Also, when you find an interfacing you love, keep the instructions that come with it. Take part of the instructions to the store when it is time to buy more, and you can easily find its perfect match.
Invest in Quality Thread
Thread can break down and become brittle over time, especially if it was cheap to begin with. You may find yourself fighting to keep your machine threaded and at the proper tension with under performing thread. Investing in high quality thread on a regular basis (annually is recommended) will cut down on frustration and ensure your stitches stay together for a long time.
If you do a lot of top stitching, you may want to purchase thread in all the colors of the rainbow. Most projects will come out great with these basic colors though:
- Navy Blue
Get Out All Your Supplies
Having all the necessary supplies in your craft room in imperative to saving time, but you also need to get them out. Jennie Masterson of jenniemasterson.com gives this tip:
Cut Zippers to Size
Long zippers can be cut to any size. Buy long zippers in a variety of colors of keep on hand. Then you will always have a zipper available to match the size and color of any project. Don’t bother purchasing shorter zippers that will sit on your shelf waiting for the perfect project to come along.
Buy the Right Needles
Needles break all the time. It doesn’t matter what kind of machine you have or what kind of project you are sewing. Buy two kinds of needles and keep them on hand for all your sewing needs: Size 80 Universal; and Size 90 Stretch. Schmetz sewing machine needles are a favorite and affordable in large quantities. Changing the needle often to make sure it is sharp is a good way to avoid skipped stitches too.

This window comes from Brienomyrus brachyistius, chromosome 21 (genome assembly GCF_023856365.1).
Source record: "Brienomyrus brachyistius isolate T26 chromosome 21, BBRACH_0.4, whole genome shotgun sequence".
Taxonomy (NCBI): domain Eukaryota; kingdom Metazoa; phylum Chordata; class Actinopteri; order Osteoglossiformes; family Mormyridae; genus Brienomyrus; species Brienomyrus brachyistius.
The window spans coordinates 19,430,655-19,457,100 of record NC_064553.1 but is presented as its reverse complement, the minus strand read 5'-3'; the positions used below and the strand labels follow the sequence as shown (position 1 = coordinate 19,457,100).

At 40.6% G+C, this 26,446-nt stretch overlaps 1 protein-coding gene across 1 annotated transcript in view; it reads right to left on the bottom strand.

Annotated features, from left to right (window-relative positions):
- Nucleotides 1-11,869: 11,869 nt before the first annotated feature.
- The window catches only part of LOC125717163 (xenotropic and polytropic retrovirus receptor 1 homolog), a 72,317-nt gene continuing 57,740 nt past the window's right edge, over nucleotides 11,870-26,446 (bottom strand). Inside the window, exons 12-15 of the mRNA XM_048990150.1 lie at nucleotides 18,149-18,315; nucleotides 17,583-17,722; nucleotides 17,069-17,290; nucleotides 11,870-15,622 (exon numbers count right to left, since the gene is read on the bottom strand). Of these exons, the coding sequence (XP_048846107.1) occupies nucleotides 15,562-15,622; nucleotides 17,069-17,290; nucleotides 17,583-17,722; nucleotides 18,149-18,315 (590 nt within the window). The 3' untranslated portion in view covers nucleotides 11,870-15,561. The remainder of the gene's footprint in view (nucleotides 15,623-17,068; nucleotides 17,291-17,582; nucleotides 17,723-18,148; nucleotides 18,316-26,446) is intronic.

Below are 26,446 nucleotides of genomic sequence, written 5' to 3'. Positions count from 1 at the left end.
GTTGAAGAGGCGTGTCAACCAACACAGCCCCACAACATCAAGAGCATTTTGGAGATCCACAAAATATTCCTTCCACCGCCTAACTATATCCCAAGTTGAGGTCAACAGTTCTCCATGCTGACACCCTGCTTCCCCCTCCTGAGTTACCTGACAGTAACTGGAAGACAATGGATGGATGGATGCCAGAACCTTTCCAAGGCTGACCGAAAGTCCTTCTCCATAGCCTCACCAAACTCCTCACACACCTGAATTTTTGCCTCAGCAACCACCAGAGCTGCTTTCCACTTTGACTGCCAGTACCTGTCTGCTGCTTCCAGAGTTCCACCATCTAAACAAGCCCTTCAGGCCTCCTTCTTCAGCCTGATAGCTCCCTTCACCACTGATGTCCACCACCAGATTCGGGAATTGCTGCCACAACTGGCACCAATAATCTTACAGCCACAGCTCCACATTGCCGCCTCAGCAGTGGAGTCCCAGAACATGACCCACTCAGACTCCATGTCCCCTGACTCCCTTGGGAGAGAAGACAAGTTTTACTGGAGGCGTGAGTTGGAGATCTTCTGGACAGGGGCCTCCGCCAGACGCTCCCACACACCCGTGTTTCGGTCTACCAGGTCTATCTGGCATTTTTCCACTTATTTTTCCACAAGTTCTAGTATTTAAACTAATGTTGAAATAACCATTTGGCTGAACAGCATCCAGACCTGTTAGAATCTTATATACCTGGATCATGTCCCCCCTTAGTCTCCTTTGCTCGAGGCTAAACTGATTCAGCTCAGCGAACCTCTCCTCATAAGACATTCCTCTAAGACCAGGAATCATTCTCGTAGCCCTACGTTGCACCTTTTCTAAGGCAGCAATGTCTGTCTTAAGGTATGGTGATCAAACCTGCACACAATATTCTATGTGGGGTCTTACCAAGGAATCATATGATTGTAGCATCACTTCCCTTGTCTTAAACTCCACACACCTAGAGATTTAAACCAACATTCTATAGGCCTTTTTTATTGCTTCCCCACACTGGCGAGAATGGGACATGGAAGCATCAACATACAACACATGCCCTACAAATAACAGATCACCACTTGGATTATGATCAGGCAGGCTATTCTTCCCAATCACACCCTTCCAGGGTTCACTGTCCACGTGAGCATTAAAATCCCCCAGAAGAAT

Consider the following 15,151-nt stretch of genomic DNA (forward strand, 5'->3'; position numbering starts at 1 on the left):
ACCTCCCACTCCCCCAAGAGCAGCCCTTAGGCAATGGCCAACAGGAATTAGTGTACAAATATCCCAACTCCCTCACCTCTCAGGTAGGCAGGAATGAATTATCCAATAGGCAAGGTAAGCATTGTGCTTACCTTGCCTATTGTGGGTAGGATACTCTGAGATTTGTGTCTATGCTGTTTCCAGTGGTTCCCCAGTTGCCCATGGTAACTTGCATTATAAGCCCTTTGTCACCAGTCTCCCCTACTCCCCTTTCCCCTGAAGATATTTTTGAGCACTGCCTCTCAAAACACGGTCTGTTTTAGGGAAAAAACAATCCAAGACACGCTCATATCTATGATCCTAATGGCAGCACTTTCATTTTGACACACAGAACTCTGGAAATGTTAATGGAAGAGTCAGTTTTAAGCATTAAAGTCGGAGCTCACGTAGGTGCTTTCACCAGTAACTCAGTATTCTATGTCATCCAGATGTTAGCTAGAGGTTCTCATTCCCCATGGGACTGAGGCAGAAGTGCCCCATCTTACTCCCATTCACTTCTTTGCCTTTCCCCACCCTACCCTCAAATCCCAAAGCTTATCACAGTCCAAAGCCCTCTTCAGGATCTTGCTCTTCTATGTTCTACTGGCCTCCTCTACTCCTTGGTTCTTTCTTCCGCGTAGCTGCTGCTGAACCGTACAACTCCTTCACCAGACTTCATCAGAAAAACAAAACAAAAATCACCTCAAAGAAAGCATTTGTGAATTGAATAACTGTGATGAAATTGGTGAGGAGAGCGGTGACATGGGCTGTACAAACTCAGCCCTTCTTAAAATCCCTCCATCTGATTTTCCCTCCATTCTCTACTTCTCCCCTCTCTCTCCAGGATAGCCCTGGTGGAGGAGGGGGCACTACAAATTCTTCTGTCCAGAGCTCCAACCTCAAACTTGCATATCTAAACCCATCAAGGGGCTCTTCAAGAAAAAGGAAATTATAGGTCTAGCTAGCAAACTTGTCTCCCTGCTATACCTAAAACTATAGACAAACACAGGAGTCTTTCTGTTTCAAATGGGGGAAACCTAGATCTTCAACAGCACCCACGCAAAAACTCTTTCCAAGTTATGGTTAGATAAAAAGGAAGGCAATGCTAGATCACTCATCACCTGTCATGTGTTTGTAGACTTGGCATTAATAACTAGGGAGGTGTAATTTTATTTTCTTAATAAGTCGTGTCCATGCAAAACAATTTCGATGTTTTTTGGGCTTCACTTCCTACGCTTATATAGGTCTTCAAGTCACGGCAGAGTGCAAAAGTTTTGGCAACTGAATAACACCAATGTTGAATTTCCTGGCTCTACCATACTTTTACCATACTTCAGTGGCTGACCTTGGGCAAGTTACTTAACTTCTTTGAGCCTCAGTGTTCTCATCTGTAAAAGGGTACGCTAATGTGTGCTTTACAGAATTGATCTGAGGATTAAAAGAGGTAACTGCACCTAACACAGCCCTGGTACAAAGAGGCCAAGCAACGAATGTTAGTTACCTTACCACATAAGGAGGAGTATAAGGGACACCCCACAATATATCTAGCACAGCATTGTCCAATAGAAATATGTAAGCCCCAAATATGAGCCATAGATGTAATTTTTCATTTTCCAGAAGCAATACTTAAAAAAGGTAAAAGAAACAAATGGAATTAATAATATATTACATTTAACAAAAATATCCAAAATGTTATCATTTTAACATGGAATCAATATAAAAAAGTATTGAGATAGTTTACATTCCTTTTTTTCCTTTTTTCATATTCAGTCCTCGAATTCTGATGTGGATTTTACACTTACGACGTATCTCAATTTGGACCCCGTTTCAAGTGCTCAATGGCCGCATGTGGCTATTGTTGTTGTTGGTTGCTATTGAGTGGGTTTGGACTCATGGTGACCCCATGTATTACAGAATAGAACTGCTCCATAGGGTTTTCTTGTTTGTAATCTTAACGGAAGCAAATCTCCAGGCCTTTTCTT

The key to cutting accurately the first time is to use quality shears and a sharp rotary cutter. Dressmaker shears with a bent handle are best for cutting fabric. Rotary cutters in conjunction with a self healing cutting mat and acrylic ruler make cutting straight lines a breeze. They are particularly great for cutting quilt pieces.
Upgrade Your Sewing Machine
Basic models are great, You can make a lot of things with a basic sewing machine. However, if you have the hang of it and want to sew faster, it might be time to upgrade your machine. Newer or advanced models will have more features available to shave off time. Low quality machines tend to jam or have tension issues more often as well. Purchasing the best sewing machine you can afford will pay off in both time and money.
Start Sewing Without a Knot
Make quick work of hand sewing by beginning without a knot. Your stitches will stay in place if you follow this simple method by Damjana of Apple Green Cottage.
Know Right From Wrong
Fabric has a right side and a wrong side, but it isn’t always easy to decipher between the two. Take a moment to figure out which is which. Then make a small mark on the wrong side with a fabric pen or chalk. When it is time to start a project, you will save time by having the that information at a glance.